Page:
Falafel with Hot Sauce
By Michel Kichka
Translated by Montana Kane
When it comes to opinions on Israel, I find that any wider view I might personally hear on the subject is typically drowned out by either American Jews or American progressives and radicals. I suppose it’s natural those would be the loudest of the voices in the debate, but explaining that might also give context to why I found Michel Kichka’s memoir of becoming an Israeli so enlightening. Falafel with Hot Sauce approaches the subject from a personal point of view, offering a memoir of Kitchka’s own experience but framing it as a secular liberal who embraced his new home but found the changes there over the decade to be alarming and demand more of him. In this way, he presents a complicated picture of what it’s like to be a citizen in the country that transcends what reaches my ears typically.
Born in Belgian, Kichka encountered Israel on trips as a young person, becoming wrapped up in the magic of a trip away from his family that any of us would feel, but with an extra emotion born of belonging in a country that seemed fresh in its newness and working towards an exciting future. If what Kichka describes of his introduction and immigration to Israel seems like a form of intoxication, then the growing extremist elements there coupled with constant fear and violence might well be the hangover.
Kichka recounts his time in school, the beginning of his career as a cartoonist, his marriage and family, and the political actions on the parts of he and his wife, who take their leftist views into different areas of protest, she to the streets and he as part of the group Cartooning For Peace. This group has his traveling and meeting numerous other cartoonists who share in common ruling parties in their own countries who feel threatened by the cartoonists’ work, often imprisoning and torturing them for anything from speaking out against government actions to merely depicting a ruler in the cartoons.
Kichka feels these bonds so strongly because he sees the oppression meted out by his own government in regard to Palestinians, and as part of Cartooning For Peace has worked to break the boundaries that are politically imposed and embrace a middle ground that sidelines the incendiary rhetoric on the far edges of both sides of the conflict. It’s in the autobiographical parts of Falafel With Hot Sauce that readers are offered the experience that led to his calm approach to the issue, in defiance to a historical backdrop of oppression and loss that Jews have felt as part of a diaspora. And that continues, as pointed out in one distressing section near the end of the book where Kichka points out the number of Jewish people he knows who have lost loved ones through anti-Semitic violence. It’s a conflict where innocents suffer on both sides as the dialogue is commandeered by the most politically angry as they seek vengeance and control.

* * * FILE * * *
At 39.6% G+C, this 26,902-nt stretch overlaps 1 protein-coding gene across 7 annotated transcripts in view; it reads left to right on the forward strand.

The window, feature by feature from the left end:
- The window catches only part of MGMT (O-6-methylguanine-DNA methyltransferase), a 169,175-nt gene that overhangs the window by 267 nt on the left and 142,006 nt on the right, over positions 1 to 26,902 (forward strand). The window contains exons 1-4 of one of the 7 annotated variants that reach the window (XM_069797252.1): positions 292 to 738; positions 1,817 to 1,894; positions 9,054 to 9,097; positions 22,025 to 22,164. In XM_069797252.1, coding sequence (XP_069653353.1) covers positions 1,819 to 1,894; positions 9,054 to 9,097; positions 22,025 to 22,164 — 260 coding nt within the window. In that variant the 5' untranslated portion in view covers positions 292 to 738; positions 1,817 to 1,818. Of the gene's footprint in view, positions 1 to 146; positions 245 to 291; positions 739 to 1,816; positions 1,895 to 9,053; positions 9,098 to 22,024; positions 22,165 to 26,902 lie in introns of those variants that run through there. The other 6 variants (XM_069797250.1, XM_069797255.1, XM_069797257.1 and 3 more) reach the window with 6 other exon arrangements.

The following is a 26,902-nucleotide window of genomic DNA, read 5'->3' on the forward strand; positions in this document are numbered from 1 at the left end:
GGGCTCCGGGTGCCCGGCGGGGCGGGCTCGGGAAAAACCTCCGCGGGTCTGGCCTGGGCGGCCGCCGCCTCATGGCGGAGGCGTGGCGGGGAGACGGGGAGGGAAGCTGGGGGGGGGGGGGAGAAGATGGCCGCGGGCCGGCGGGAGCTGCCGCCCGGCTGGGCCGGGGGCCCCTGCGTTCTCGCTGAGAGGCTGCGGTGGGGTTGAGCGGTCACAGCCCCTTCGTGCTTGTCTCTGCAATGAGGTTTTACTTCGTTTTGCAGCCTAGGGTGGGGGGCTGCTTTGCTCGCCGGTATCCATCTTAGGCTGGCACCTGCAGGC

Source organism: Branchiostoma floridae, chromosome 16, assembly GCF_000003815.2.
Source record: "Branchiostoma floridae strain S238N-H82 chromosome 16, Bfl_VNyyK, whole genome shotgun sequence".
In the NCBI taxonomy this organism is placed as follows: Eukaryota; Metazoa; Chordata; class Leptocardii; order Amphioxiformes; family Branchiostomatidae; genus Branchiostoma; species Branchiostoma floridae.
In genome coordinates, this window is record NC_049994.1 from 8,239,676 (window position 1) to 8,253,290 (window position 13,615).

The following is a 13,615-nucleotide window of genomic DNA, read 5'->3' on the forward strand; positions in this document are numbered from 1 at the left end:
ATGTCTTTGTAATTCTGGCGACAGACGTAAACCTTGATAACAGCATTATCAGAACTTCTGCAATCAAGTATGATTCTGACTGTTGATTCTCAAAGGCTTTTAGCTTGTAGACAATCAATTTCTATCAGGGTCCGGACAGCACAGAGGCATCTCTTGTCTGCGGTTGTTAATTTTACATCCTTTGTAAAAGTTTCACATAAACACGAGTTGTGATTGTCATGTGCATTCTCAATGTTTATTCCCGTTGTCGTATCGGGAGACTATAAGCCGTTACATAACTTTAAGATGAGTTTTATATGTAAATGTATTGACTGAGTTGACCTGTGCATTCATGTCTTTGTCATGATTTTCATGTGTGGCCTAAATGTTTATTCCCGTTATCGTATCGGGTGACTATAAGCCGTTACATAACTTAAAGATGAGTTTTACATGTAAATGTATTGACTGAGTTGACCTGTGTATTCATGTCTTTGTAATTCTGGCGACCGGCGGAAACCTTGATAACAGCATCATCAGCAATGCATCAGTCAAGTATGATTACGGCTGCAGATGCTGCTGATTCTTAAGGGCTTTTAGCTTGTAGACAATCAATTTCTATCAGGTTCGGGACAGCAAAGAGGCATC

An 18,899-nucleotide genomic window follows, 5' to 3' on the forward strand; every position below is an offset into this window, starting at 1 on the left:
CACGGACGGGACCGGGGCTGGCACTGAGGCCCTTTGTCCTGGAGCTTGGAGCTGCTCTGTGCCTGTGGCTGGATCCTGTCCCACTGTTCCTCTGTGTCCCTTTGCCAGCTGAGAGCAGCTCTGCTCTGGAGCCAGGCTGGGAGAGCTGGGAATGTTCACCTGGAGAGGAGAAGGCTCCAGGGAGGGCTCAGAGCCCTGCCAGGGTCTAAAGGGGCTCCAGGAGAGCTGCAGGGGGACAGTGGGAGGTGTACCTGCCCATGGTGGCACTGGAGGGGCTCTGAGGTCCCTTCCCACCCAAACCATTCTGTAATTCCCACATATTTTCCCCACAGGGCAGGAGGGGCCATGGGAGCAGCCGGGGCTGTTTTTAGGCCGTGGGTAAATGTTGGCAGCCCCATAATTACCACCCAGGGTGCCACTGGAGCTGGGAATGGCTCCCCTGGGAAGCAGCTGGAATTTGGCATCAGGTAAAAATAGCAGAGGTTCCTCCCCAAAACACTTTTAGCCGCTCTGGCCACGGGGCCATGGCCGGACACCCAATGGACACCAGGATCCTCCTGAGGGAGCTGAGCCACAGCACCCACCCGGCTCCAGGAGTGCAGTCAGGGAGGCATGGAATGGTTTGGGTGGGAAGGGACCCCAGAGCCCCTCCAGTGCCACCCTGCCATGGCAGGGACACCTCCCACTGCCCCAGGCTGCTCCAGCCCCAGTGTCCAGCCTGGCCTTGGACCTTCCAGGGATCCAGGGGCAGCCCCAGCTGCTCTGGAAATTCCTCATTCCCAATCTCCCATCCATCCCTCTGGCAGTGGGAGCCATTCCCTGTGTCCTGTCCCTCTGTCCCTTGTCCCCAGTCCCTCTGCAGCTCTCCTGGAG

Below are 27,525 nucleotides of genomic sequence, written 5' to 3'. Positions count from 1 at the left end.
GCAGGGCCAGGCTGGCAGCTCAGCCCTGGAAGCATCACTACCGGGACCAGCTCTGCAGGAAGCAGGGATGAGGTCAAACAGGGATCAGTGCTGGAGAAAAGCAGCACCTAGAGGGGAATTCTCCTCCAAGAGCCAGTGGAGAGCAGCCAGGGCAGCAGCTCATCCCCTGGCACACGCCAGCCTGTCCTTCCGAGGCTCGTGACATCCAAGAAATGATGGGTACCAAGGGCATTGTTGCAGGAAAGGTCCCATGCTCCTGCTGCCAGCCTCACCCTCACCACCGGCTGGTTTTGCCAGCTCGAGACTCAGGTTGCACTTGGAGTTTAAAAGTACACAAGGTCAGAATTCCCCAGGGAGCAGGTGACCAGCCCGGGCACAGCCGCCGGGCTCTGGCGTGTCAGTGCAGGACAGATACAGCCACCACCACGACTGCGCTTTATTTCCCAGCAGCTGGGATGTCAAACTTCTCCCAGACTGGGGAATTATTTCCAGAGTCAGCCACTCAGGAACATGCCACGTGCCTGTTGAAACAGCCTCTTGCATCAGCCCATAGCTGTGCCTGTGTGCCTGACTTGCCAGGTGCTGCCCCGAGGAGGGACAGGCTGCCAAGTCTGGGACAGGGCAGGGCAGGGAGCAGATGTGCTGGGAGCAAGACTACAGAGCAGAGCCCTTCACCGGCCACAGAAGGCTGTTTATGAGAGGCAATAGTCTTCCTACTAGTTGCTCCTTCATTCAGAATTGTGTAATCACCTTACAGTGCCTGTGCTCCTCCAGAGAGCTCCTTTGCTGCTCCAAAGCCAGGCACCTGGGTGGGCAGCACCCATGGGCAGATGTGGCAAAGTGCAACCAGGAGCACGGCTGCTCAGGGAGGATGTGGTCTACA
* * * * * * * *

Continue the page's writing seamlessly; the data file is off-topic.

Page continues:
This isn’t to say that Kichka’s memoir is entirely focused on these conflicts, but that is a particularly compelling part of it. In his early encounters of Israel, it’s more a coming of age comedy, and his life as a young father presents a more relatable situation for any reader. Unfortunately, there’s an aspect to his presentation of the darkness descending upon Israel that’s depressingly universal as nationalism and jingoism began to sweep through other countries including our own after Kichka ended his memoir in 2009.
In this way, the memoir offers what I think is a standard narrative that reflects many people’s experience — we might have different points in which things went wrong because of our different experiences and perspectives and situations, but a number of us point to a time when we could at least casually acknowledge the idea of a hopeful future during a period when things didn’t seem quite as overtly sinister on a routine basis. Falafel With Hot Sauce is merely the representation of that from an Israeli point of view and so in that way speaks for many of us, sadly.